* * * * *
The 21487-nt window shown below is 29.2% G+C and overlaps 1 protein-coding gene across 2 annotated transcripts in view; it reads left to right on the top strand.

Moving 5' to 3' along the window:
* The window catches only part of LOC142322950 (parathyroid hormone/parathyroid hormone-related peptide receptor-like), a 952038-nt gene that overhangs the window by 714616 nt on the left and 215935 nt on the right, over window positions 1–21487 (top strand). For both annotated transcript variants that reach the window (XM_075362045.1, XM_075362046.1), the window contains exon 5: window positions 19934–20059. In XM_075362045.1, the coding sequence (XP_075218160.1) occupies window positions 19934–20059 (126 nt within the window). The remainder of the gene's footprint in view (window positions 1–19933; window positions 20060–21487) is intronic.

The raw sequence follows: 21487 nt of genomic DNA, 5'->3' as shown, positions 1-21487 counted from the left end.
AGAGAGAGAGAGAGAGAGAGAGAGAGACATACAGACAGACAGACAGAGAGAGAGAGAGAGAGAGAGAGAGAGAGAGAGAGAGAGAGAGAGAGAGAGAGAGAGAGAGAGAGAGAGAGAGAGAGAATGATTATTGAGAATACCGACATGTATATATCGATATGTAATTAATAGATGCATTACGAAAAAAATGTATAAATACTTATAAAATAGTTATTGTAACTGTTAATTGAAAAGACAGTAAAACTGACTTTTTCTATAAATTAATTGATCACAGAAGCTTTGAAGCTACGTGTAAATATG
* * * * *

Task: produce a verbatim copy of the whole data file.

The 21487-nt window shown below is 29.2% G+C and overlaps 1 protein-coding gene across 2 annotated transcripts in view; it reads left to right on the top strand.

Moving 5' to 3' along the window:
* The window catches only part of LOC142322950 (parathyroid hormone/parathyroid hormone-related peptide receptor-like), a 952038-nt gene that overhangs the window by 714616 nt on the left and 215935 nt on the right, over window positions 1–21487 (top strand). For both annotated transcript variants that reach the window (XM_075362045.1, XM_075362046.1), the window contains exon 5: window positions 19934–20059. In XM_075362045.1, the coding sequence (XP_075218160.1) occupies window positions 19934–20059 (126 nt within the window). The remainder of the gene's footprint in view (window positions 1–19933; window positions 20060–21487) is intronic.

The raw sequence follows: 21487 nt of genomic DNA, 5'->3' as shown, positions 1-21487 counted from the left end.
AGAGAGAGAGAGAGAGAGAGAGAGAGACATACAGACAGACAGACAGAGAGAGAGAGAGAGAGAGAGAGAGAGAGAGAGAGAGAGAGAGAGAGAGAGAGAGAGAGAGAGAGAGAGAGAGAGAGAATGATTATTGAGAATACCGACATGTATATATCGATATGTAATTAATAGATGCATTACGAAAAAAATGTATAAATACTTATAAAATAGTTATTGTAACTGTTAATTGAAAAGACAGTAAAACTGACTTTTTCTATAAATTAATTGATCACAGAAGCTTTGAAGCTACGTGTAAATATG